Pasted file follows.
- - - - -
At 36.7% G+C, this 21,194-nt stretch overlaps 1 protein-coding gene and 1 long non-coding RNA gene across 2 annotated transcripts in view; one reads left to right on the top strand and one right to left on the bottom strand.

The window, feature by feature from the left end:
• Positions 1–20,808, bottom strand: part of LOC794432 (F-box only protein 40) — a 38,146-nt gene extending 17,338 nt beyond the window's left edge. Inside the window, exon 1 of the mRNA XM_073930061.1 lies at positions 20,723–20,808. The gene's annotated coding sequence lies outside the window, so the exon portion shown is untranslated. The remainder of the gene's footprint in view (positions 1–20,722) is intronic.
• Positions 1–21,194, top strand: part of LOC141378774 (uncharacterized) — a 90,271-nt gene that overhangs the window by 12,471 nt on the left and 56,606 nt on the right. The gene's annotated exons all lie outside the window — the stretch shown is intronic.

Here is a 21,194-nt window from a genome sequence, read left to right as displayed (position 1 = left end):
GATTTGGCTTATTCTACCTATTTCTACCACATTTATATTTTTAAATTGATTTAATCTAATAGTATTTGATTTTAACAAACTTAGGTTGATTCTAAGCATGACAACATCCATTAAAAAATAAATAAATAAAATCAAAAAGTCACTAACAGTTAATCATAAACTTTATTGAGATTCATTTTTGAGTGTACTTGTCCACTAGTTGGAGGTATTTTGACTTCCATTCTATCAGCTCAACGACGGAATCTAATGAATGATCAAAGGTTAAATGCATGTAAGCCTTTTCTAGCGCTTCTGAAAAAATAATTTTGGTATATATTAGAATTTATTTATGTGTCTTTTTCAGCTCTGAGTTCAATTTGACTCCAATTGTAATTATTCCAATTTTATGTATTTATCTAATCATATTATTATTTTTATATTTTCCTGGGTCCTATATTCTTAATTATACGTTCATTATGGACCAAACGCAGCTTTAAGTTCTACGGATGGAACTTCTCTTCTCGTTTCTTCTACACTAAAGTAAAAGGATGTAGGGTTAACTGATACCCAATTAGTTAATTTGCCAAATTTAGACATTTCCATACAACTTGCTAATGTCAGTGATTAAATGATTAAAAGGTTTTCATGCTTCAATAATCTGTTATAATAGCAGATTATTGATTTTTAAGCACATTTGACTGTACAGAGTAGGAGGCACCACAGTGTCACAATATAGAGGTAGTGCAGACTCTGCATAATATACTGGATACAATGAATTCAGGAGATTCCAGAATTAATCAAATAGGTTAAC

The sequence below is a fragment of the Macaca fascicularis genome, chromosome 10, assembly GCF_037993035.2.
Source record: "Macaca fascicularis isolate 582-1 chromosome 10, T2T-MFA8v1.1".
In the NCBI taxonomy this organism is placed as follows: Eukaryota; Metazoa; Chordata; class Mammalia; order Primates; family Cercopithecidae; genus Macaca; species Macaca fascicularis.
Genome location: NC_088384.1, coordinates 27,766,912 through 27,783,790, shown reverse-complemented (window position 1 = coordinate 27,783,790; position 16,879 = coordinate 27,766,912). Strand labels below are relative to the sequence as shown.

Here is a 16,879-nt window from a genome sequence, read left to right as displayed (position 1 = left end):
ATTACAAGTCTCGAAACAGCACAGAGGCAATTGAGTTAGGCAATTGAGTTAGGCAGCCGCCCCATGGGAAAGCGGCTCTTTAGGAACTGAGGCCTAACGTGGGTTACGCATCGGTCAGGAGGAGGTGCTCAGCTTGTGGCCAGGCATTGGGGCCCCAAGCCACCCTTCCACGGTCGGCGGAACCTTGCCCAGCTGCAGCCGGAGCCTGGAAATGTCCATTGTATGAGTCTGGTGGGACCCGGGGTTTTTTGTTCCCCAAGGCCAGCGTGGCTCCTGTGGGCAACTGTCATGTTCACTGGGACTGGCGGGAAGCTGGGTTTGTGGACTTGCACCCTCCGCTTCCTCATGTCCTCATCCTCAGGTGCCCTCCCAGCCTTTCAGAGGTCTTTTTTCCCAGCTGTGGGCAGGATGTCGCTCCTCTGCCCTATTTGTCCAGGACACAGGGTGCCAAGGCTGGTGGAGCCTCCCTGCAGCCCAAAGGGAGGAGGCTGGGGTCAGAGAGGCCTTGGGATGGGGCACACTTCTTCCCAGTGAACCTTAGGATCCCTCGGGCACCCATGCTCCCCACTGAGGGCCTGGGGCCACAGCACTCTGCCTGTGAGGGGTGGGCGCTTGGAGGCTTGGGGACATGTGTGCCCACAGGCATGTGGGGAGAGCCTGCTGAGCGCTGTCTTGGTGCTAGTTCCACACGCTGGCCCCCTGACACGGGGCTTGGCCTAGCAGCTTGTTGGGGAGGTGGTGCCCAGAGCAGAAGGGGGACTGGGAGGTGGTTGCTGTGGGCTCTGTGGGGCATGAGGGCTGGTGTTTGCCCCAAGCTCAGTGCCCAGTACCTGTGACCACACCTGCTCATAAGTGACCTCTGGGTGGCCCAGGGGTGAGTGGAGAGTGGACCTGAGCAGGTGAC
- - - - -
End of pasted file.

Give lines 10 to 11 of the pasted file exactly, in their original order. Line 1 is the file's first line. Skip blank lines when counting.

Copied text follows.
Genome location: NC_088384.1, coordinates 27,766,912 through 27,783,790, shown reverse-complemented (window position 1 = coordinate 27,783,790; position 16,879 = coordinate 27,766,912). Strand labels below are relative to the sequence as shown.

Here is a 16,879-nt window from a genome sequence, read left to right as displayed (position 1 = left end):